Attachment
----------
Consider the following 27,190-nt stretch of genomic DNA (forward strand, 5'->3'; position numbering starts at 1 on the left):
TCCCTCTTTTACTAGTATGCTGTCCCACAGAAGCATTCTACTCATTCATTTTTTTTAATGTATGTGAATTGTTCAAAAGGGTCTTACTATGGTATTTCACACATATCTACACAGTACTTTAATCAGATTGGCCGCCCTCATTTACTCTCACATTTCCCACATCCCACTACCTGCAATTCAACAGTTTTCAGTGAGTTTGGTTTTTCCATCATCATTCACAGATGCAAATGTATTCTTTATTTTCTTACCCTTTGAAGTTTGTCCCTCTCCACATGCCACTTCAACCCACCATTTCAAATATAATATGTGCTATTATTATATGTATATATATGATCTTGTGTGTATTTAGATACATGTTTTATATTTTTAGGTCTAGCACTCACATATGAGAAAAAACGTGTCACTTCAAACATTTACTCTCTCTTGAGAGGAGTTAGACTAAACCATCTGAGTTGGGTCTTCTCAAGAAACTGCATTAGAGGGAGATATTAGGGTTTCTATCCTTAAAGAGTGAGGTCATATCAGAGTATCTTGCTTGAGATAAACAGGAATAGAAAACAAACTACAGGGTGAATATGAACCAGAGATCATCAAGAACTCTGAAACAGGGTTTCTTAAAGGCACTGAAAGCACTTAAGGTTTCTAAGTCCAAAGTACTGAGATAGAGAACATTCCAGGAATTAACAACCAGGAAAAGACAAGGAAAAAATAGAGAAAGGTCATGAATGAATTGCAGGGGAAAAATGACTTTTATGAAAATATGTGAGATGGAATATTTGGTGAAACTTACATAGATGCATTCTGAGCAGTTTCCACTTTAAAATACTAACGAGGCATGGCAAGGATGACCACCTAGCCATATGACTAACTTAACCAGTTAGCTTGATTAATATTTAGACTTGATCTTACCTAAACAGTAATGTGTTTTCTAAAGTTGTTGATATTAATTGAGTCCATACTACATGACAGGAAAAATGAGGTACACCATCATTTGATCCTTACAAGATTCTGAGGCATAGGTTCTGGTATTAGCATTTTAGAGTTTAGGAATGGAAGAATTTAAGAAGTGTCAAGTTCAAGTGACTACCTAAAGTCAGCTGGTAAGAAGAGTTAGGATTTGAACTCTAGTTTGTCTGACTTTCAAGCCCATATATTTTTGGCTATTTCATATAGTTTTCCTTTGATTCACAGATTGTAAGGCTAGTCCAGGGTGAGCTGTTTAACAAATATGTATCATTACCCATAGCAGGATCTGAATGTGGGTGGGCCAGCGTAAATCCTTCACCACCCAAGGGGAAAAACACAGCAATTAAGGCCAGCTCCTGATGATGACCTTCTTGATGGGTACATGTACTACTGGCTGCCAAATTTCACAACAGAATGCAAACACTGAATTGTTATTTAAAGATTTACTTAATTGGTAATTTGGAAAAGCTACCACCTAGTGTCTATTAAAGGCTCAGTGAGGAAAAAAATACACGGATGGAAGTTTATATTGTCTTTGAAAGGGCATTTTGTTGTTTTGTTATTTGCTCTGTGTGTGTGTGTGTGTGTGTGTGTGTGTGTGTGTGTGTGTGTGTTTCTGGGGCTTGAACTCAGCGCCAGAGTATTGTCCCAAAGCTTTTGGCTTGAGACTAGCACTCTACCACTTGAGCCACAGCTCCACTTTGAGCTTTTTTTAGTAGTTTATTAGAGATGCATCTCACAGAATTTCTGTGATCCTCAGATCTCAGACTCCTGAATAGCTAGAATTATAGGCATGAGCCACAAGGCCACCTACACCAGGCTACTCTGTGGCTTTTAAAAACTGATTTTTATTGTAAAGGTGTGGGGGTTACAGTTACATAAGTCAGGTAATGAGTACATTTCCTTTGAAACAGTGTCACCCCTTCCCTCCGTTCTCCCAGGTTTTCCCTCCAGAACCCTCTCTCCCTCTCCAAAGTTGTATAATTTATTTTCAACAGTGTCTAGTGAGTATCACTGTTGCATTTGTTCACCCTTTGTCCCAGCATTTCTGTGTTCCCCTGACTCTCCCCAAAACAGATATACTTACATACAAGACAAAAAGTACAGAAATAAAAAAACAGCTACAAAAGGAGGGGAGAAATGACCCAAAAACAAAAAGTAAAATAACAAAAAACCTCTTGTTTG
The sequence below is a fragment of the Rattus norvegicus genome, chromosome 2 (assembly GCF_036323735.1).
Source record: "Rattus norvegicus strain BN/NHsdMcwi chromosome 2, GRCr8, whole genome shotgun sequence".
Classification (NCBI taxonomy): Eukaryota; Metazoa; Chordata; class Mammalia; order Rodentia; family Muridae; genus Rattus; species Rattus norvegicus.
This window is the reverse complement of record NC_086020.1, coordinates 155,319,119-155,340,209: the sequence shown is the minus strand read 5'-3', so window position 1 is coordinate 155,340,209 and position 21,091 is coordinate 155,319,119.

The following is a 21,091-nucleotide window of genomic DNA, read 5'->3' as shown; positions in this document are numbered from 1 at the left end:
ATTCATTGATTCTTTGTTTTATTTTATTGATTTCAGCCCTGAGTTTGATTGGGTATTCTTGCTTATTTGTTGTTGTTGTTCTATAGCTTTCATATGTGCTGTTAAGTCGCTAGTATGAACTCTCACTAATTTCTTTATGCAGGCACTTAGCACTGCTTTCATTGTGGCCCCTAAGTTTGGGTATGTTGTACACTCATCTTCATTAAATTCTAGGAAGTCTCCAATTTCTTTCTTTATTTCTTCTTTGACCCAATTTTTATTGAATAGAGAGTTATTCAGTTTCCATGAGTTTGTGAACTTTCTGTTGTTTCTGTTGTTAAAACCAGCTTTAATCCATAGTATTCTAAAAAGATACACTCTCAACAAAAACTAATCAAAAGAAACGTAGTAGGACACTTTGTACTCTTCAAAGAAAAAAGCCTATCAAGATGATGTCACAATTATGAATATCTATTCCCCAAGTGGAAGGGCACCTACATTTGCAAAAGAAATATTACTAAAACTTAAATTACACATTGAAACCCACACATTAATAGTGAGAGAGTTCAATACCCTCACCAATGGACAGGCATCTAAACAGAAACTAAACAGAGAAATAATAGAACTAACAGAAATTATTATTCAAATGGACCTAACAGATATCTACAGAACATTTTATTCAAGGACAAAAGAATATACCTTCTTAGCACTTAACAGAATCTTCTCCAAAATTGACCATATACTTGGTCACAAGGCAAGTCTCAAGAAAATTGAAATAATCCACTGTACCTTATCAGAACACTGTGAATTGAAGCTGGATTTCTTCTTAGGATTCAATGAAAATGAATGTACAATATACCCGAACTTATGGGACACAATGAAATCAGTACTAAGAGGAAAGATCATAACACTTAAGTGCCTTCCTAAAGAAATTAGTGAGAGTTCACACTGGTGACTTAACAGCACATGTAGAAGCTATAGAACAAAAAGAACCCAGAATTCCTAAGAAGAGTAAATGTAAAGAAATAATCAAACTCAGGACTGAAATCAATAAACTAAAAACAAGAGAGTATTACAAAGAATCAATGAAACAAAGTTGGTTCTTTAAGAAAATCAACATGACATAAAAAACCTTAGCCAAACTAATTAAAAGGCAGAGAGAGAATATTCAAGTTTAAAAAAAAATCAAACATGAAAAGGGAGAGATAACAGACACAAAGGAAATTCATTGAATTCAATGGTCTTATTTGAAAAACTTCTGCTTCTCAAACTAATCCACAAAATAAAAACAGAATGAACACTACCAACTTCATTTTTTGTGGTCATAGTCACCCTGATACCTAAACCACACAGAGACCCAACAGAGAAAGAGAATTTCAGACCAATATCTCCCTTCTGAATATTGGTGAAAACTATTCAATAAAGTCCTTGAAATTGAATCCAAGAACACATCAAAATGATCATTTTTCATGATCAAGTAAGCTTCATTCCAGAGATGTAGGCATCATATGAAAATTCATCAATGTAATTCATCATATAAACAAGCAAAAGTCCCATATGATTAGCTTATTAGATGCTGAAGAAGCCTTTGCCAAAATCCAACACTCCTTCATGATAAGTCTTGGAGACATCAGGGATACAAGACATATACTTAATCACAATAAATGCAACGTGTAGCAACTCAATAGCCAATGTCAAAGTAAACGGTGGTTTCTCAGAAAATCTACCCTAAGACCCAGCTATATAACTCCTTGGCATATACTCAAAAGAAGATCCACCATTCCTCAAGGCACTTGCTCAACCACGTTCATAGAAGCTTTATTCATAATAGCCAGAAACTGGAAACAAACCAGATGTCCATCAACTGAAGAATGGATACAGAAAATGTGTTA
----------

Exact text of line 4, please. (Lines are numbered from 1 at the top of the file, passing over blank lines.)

Source record: "Rattus norvegicus strain BN/NHsdMcwi chromosome 2, GRCr8, whole genome shotgun sequence".